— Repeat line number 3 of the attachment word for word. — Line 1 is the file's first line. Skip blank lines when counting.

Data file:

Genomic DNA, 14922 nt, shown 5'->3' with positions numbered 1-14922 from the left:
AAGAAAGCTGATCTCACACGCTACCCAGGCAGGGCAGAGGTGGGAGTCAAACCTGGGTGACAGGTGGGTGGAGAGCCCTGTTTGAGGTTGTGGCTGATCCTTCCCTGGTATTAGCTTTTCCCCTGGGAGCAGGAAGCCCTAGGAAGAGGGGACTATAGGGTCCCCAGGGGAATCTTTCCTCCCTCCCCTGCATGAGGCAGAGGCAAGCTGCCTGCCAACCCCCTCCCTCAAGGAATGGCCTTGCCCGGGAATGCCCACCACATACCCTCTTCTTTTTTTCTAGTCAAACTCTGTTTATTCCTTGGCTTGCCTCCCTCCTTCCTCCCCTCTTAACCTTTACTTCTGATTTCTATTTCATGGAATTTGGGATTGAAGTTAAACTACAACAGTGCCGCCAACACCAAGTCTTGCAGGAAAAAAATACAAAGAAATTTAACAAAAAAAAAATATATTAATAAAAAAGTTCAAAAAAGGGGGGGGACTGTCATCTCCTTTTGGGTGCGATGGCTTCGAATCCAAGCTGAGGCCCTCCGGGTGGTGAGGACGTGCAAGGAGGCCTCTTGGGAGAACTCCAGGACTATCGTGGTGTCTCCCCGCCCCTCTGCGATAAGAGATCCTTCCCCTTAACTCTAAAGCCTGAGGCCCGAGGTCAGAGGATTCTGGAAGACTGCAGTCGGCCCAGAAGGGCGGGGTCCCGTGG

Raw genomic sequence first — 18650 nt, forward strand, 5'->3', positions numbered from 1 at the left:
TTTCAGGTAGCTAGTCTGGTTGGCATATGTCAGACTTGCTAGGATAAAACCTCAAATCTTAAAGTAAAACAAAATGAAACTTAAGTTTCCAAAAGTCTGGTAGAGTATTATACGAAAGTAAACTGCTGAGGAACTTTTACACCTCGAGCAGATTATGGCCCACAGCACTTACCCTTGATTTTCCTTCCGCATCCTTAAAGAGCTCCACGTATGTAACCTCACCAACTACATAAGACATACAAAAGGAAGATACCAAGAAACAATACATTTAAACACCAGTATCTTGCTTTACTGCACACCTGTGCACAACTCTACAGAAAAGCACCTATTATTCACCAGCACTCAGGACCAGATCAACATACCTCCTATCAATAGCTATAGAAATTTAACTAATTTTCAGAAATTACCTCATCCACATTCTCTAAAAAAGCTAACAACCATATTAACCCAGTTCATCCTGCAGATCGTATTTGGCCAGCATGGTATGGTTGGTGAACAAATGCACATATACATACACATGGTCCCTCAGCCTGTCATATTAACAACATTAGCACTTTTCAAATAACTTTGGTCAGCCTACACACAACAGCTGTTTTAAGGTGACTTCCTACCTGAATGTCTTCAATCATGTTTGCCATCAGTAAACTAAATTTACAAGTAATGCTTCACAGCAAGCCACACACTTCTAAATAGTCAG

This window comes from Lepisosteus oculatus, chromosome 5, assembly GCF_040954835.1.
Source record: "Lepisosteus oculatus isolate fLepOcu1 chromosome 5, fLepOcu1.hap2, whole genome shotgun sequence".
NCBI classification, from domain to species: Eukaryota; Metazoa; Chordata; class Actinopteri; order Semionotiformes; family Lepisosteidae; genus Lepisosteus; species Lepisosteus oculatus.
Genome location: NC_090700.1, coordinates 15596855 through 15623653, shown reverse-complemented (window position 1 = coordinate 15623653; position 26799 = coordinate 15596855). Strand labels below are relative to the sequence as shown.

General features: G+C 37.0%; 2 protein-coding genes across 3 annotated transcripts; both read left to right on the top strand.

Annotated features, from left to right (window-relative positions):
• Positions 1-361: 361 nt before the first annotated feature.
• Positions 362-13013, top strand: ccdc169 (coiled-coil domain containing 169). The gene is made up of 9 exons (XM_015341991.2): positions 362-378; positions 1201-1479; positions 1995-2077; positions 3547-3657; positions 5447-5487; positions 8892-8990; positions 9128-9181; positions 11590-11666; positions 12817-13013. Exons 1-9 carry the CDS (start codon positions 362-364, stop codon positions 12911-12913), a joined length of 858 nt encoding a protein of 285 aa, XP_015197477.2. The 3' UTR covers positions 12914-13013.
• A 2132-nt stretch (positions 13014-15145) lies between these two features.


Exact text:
Raw genomic sequence first — 18650 nt, forward strand, 5'->3', positions numbered from 1 at the left: